Hotels and Hollywood: Lessons learned from location shoots

Hotels and Hollywood: Lessons learned from location shoots

From “Some Like it Hot” to “Somewhere in Time,” hotels have played a part in movie magic throughout Hollywood history. This year saw star turns for two hotels in the Trump Hotel Collection: Trump International Hotel & Tower New York in “Tower Heist” and our Chicago hotel in the third Transformers’ flick, “Dark Side of the Moon.” While we give the overall experience a positive review (and the publicity boon to both hotels has been considerable), a great deal of effort was required during production to keep disruptions to a minimum and guest satisfaction high.  

With THC’s own recent movie debuts in mind, I’ve gathered a few tips for other hoteliers to consider when Hollywood comes calling:

Know what you’re getting into. Before you sign any agreement, meet with key contacts at the production company. Make sure you fully understand all the activities that will be taking place at your hotel throughout the shoot. If it’s an action movie, will there be simulated explosions? Production helicopters hovering close to the building? Stunt people base-jumping off the top of the building? 

Carefully weigh the pros and cons. Will the excitement for guests of seeing filming in action and being part of a movie backlot offset any possible disruption? Can production be kept to a certain area of the hotel to minimize guest impact? Consider the consequences of a film crew of 75 to 100 or more on and off your property for a month. Do you have the manpower and resources to supervise their activities?

Set the ground rules. Once you determine what activities you will allow the production office to film at the hotel, make sure the agreement sets clear guidelines concerning areas of use and specific times the crew will have access to particular areas of the property. Outside of filming, keep the lobby off-limits to extras and crew, for instance. Also, make it clear that all garbage must be removed by the crew, and no entrances can be completely blocked.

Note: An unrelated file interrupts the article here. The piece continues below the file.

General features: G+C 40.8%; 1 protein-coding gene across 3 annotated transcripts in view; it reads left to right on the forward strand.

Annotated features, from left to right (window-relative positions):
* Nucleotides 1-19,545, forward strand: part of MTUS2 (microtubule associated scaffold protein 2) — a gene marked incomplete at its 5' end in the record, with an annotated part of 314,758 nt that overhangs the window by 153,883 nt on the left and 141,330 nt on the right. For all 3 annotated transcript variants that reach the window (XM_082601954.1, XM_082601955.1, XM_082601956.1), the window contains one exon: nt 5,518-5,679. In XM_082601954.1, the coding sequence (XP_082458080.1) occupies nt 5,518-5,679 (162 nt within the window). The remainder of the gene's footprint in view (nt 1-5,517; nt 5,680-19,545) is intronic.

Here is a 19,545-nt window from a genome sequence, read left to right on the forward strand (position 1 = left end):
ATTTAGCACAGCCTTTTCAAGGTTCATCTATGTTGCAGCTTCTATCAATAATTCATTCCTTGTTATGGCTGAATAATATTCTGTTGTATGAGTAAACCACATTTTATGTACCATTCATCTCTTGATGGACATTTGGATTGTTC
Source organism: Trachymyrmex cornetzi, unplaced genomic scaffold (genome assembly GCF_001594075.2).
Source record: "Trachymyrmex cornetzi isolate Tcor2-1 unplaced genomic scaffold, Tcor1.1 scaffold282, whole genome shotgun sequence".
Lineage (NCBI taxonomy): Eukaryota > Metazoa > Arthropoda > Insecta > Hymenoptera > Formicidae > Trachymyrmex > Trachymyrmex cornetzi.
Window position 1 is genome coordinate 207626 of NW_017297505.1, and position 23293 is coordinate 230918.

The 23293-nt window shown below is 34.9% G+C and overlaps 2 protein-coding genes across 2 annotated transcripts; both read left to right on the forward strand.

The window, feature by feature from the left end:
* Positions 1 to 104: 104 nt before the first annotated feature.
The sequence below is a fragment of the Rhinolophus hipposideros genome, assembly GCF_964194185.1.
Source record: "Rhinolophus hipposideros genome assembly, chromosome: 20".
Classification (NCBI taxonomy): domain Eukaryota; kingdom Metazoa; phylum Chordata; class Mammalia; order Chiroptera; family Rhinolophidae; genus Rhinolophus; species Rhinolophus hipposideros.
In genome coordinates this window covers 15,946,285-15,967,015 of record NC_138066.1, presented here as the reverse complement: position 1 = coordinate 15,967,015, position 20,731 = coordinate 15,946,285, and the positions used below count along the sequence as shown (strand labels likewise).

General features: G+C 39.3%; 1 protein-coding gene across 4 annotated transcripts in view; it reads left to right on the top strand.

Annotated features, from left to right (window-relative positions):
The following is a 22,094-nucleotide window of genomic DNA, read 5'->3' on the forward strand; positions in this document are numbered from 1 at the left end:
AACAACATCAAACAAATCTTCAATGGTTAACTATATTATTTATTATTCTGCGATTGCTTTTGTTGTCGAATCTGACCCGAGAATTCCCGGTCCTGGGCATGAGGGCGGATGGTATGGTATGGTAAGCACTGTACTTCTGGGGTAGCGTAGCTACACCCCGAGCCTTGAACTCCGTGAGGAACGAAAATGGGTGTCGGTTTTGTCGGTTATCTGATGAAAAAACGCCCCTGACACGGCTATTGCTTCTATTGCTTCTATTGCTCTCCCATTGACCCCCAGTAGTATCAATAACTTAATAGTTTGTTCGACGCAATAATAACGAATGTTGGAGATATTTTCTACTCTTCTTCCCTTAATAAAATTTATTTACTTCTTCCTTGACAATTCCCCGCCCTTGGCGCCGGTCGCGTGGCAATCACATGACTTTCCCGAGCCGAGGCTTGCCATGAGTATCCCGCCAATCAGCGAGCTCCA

Meet daily. Designate a point person at the hotel to liaise with the movie production office on a daily basis to ensure that you know precisely what that day’s shoot entails. Have that point person keep department managers in the loop so they know how to plan their day and keep their own teams informed.

Prepare your guests. If any scenes involve loud noises or other disruptive activities, send all guests a letter from management the evening before so they know what to expect. Also inform your service staff in advance and coach them on how to communicate and work with guests. And finally, have a contingency plan in place for any guest complaints so that you can offer a suitable solution expediently.

Make the most of your red carpet moment. Clearly, the big screen gives your hotel great exposure. But don’t let it end there — social media, in particular, provides great opportunities for leveraging your moment in the spotlight. For instance, in the weeks leading up the opening of “Tower Heist” this month, we collaborated with the studio to create a Trump Tower Heist Sweepstakes on my Facebook page that offered a two-night hotel stay with airfare, tickets to the star-studded premiere and more. The sweepstakes reaped 1,800 entries, the majority of which have converted into new “likes.” 

More than anything else, communication is the key to managing the demands of a movie shoot and will show your hotel in the best possible light — not only to moviegoers who eventually see the film, but also to the guests who are staying with you during production. It’s not an easy task, but with an informed hotelier and cooperative crew, the results can be well worth it. Popcorn, anyone?